Kericho County has stepped up efforts to reduce the number of malaria infections, especially among pregnant women who are deemed to be high risk group by supplying them with free mosquito nets.
The County Malaria Control Coordinator, Mr Richard Siele, revealed that the free mosquito nets were available to the pregnant women during their prenatal clinic visits to ensure they were well protected from malaria, which he indicated ranked 12 among the leading causes of morbidity in Kericho County.
“Pregnant mothers, children under the age of five, elderly population over the age of 70 and people with compromised immunity are at high risk of malaria infections,” said Mr Siele.
Mr Siele was speaking to KNA during an interview that coincides with this year’s World Malaria Day (25th April 2021) whose theme is “Zero Malaria – Draw the line against Malaria.”
Although the day could not be observed in an event as in the previous years due to Covid-19 restrictions, he was pleased to report that there has been a significant reduction in cases of Malaria over the last few years in Kericho County.
“In the last one year, the test positivity rate has been 14 per cent down from 18 per cent, while the prevalence was at 3 per cent,” said Mr Siele.
The medic attributed the drop of Malaria infections in the County to the integrated interventions and strategies employed such as; Prompt and effective Malaria case management, consistency in the supply of Malaria commodities such as drugs and laboratory test kits.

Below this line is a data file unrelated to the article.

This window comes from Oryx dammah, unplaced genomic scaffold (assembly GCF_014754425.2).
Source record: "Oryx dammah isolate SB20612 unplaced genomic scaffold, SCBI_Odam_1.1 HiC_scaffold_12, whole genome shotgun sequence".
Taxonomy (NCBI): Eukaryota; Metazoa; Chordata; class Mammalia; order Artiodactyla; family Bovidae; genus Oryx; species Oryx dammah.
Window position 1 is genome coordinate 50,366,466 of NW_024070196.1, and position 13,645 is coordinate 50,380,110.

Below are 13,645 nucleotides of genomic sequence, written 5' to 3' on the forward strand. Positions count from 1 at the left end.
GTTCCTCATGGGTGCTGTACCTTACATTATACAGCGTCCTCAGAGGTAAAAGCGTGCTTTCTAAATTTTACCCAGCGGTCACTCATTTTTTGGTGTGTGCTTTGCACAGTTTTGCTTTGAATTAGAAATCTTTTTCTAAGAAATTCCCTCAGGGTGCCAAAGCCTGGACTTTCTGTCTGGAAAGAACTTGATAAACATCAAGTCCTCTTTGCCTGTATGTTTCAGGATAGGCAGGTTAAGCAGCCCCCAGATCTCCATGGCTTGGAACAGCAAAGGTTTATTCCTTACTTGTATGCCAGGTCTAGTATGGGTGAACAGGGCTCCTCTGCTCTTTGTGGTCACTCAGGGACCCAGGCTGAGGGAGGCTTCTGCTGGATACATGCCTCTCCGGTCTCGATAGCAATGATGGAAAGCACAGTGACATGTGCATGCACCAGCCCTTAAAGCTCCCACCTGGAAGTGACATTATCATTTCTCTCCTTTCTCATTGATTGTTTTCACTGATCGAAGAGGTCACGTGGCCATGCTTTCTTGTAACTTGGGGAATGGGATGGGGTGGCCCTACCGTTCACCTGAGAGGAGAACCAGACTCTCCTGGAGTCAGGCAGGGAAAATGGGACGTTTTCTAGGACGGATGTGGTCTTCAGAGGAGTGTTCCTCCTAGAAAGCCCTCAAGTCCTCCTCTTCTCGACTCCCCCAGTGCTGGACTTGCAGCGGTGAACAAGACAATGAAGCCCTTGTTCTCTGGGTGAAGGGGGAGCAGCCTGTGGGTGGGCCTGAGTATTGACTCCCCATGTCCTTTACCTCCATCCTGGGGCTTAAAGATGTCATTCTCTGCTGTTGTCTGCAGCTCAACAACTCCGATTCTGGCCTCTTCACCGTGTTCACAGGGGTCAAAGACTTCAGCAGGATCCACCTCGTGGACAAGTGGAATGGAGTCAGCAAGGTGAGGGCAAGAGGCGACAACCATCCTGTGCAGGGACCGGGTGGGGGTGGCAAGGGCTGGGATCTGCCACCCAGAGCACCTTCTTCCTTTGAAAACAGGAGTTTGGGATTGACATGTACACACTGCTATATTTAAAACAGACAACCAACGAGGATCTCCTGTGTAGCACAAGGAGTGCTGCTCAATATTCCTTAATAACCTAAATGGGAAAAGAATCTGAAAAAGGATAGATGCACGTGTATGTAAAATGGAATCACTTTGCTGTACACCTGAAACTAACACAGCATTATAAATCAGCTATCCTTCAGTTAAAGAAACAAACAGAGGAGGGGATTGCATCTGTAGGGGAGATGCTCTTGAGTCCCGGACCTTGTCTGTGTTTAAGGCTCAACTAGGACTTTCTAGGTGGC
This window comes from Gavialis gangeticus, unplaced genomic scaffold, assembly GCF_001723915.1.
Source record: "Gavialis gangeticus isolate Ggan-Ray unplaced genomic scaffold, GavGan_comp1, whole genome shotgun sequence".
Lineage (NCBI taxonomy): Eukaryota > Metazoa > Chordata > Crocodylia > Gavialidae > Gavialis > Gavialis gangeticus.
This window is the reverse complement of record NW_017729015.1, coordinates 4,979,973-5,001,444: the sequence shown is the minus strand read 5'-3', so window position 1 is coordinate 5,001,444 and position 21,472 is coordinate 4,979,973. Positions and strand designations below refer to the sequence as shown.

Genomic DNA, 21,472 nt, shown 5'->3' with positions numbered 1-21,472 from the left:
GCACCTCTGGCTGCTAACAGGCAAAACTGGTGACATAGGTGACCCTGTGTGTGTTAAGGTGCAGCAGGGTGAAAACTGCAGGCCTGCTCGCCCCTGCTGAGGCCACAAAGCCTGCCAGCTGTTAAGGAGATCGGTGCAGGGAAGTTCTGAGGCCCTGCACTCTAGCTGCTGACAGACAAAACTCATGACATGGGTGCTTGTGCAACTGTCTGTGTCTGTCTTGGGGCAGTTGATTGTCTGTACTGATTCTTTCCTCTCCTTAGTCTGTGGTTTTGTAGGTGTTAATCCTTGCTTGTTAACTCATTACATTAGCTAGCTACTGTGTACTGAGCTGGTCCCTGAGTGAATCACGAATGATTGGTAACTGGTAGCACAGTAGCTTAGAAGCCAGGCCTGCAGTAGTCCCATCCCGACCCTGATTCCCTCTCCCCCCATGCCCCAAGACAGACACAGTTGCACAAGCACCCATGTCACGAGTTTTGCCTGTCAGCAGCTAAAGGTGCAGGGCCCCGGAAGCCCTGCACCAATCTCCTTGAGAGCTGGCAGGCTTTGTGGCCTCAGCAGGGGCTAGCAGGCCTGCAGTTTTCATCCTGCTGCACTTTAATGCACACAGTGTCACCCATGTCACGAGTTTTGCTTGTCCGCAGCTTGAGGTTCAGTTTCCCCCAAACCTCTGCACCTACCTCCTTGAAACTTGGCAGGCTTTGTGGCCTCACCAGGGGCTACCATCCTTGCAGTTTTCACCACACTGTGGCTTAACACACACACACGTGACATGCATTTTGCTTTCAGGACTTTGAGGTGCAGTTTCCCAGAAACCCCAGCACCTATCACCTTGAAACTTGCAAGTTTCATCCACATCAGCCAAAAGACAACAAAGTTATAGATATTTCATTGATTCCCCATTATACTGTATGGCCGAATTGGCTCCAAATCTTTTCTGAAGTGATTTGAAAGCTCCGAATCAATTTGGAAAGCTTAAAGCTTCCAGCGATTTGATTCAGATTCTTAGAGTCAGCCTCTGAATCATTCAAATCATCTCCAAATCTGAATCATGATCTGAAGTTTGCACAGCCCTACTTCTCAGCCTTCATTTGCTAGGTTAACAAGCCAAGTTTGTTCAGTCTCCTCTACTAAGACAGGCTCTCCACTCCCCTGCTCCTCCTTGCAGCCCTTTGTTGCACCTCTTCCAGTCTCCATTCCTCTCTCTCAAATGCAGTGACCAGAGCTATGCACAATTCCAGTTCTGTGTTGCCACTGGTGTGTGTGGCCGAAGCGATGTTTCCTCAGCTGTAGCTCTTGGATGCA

He also said that clearing of the environment and drainage of stagnant water around homes had contributed greatly in reducing infections rate in the County.
“Kericho County is classified as one among the highland epidemic prone zones and the most common parasite here is the Female Anopheles (Plasmodium Falciparum) which causes malaria,” said Mr Siele.
Meanwhile, he urged the public to watch out for malaria symptoms and seek medical attention as soon as possible, noting that Malaria infections accounted for 30 per cent to 50 per cent of all outpatient attendance and 20 per cent of all admissions to health facilities.
“Symptoms of malaria include fever, chills, profuse sweating, muscle pains, joint pains, diarrhea, nausea, vomiting, irritability, and lack of appetite,” said Mr Siele.
He said medication was readily available which include Artemesinin based combination therapy (ACT) plus Artemether Lumefantrine (AL) which he said was the recommended first line treatment for uncomplicated malaria for children and adults except pregnant women.
According to Mr Siele, eradication of Malaria remains high among the priorities of Kericho County, citing strong political commitment from the County leadership and that advocacy was still ongoing for external program funding and technologies to help the eradication of malaria both locally in the County and nationally as well.
By Kibe Mburu